US Stocks: Watch small caps versus large caps
• Small cap stocks underperforming
• Retail stocks under pressure
So far, it has been another choppy week for stocks, which is to say that dips continue to be bought while rallies get sold. As I discussed on Monday: "just as the broader investment community has been conditioned to blindly buy every dip, the 'strategy' becomes much more difficult to implement, i.e. the path of maximum frustration becomes clear".
The going for the rest of the week is unlikely to get much easier, either, as US markets this following Monday will be closed in observation of Memorial Day. In other words, I expect things to dramatically slow down ahead of the three-day weekend as many market participants will be skipping out early on Friday.
In the bigger picture, I still expect one more rally in large cap stocks over the coming weeks before calling a top in this latest cyclical bull market. Nonetheless, I will, once more, point to the chart below of the S&P 500 (blue line) and the Russell 2000 (red line). The recent under-performance in small caps (Russell 2000) is clearly visible. While this can continue for another few weeks or months, the longer it lasts the more it limits the upside for large cap stocks. It's a simple but straightforward way of gauging the direction of the overall US equity market. Tops in broader equity indices are rarely events but rather are processes that take time to work through. Many times an up-trend first turns into a excruciating sideways move (like we currently have), before turning down.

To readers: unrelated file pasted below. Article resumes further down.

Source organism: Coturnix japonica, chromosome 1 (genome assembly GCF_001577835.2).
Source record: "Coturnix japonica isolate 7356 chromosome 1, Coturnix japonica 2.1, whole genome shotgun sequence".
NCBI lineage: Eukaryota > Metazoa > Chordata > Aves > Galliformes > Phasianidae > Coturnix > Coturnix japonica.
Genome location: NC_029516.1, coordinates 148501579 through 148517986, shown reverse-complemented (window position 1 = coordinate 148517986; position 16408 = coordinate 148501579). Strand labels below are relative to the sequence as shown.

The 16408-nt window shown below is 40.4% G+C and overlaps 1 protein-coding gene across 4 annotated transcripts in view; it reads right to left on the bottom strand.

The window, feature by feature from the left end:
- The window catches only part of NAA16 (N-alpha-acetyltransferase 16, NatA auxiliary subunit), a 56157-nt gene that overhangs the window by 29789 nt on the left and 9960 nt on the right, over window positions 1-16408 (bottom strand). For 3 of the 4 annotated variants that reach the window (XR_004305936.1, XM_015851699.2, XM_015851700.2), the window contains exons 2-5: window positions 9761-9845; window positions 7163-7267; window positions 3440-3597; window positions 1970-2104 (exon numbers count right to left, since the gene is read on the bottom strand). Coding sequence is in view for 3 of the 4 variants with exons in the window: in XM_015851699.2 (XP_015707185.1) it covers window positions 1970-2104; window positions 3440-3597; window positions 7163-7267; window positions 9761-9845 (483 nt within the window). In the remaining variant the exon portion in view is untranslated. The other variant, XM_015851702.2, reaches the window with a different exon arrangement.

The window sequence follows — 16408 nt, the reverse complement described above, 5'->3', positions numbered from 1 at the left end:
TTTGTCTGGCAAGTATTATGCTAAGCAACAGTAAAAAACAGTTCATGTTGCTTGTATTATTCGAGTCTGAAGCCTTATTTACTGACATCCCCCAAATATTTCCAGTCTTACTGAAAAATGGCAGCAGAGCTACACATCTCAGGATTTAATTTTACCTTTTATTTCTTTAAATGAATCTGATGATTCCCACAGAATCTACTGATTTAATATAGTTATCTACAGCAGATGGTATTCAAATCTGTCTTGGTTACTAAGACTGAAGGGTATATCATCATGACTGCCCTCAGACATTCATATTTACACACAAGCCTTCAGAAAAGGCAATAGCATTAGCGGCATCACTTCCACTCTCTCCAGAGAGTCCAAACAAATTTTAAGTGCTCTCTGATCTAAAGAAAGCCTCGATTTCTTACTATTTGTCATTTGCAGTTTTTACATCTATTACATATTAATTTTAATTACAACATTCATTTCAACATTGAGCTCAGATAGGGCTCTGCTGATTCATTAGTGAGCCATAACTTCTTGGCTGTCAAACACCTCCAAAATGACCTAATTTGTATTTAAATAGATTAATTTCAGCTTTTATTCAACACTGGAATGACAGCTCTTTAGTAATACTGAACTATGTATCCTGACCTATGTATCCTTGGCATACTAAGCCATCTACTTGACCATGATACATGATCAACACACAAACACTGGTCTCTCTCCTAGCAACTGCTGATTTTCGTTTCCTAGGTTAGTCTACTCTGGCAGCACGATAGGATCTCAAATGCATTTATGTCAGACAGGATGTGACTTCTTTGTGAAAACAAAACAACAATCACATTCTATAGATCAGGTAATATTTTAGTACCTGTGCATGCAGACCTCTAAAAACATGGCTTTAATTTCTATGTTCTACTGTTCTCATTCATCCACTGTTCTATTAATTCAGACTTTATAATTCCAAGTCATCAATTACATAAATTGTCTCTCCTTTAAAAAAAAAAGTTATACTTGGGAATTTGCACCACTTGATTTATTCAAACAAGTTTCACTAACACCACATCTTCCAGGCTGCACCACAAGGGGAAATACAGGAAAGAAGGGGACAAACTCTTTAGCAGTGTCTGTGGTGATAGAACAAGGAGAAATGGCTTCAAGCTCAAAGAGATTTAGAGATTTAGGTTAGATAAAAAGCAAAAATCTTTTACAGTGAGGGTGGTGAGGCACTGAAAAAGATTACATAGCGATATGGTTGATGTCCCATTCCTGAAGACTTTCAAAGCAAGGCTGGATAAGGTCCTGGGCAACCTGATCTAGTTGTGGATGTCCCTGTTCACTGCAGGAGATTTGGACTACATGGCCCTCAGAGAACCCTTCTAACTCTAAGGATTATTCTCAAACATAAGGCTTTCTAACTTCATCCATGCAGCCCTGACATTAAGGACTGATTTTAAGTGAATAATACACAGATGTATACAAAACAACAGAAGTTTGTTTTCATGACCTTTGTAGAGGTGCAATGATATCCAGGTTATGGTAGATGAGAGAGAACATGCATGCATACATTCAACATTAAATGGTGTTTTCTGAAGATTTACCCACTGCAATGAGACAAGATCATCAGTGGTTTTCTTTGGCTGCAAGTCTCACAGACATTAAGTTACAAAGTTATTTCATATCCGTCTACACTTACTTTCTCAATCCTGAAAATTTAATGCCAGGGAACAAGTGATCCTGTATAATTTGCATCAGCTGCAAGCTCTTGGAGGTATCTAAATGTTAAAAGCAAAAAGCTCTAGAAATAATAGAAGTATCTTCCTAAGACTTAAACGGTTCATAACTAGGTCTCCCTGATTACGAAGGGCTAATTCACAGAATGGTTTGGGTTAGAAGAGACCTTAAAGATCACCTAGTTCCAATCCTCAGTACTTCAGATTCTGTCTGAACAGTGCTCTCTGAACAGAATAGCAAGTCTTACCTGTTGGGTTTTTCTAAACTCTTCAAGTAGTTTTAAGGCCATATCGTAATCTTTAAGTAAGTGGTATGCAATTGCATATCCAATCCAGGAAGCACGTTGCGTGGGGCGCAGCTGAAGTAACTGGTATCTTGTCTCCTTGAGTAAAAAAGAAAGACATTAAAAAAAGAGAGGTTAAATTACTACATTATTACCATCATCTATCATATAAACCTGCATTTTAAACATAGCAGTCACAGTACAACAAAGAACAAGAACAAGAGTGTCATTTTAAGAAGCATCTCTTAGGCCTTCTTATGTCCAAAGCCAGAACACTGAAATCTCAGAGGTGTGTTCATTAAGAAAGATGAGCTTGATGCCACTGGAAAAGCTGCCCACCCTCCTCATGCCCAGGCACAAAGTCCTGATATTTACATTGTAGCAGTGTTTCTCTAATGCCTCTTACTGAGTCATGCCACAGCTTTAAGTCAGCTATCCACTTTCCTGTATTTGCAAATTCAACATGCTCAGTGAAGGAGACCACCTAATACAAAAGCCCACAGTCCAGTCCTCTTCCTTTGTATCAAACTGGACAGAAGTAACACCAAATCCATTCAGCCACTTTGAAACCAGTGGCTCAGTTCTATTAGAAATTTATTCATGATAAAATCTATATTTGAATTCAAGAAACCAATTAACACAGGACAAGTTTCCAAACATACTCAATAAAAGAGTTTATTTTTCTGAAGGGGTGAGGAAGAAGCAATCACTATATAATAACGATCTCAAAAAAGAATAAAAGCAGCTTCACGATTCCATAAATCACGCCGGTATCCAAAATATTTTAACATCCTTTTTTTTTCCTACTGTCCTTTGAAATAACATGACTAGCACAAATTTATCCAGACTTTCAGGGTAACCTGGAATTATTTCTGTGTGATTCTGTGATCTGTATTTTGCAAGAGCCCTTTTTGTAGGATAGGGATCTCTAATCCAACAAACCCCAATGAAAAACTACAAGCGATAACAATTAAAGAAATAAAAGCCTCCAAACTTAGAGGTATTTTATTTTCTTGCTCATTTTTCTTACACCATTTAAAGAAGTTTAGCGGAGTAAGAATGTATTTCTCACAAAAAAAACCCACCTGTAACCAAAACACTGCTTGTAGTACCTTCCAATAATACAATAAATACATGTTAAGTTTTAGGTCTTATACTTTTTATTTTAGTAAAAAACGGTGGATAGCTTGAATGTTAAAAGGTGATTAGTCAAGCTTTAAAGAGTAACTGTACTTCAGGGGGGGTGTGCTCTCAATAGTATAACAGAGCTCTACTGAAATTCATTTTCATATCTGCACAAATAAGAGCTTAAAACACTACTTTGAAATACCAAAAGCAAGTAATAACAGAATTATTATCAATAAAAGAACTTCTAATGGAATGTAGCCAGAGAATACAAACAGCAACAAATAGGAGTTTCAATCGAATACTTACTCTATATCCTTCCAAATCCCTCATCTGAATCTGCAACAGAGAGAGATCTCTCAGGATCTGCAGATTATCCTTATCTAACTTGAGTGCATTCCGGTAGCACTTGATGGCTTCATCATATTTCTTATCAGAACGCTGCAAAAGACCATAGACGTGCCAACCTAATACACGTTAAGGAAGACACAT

The Dow Jones Industrial Average (DJI.I), after handing the bulls a momentary headfake breakout move last week, on Wednesday, staged its best one-day rally in at least a couple of weeks. The day resulted in a bullish outside (engulfing) candle on the daily chart, and also meant that the index held its late February up-trend. While that's nice to see, the index remains stuck right in the middle of its multi-week range. That smells of a weak risk/reward environment, at least until the index can build a better base to push higher from. Sitting on one's hands here until the fog clears is likely to be the best risk management strategy.
Source: Saxo Bank
Meanwhile, the earnings season for many US retailers is underway and we have already seen some funky moves in retail stocks already, in reaction to the reports. Many retailer stocks have come under pressure recently but the stock price of high-end fashion retailer Nordstrom Inc (JWN:xnys) last week blasted higher after the company showed great year-over-year sales growth in a difficult environment. The stock now needs to consolidate the post-earnings rally, but after some stabilisation this will be a stock to watch closely as its relative outperformance is likely to continue, particularly if and when the broader market can stage one more leg up over the coming weeks and months.
Source: Saxo Bank
Serge Berger, an active trader since 1998, is a leading specialist in Trend Following. Read more of his regular commentary on our social trading site here.
-- Edited by Kevin McIndoe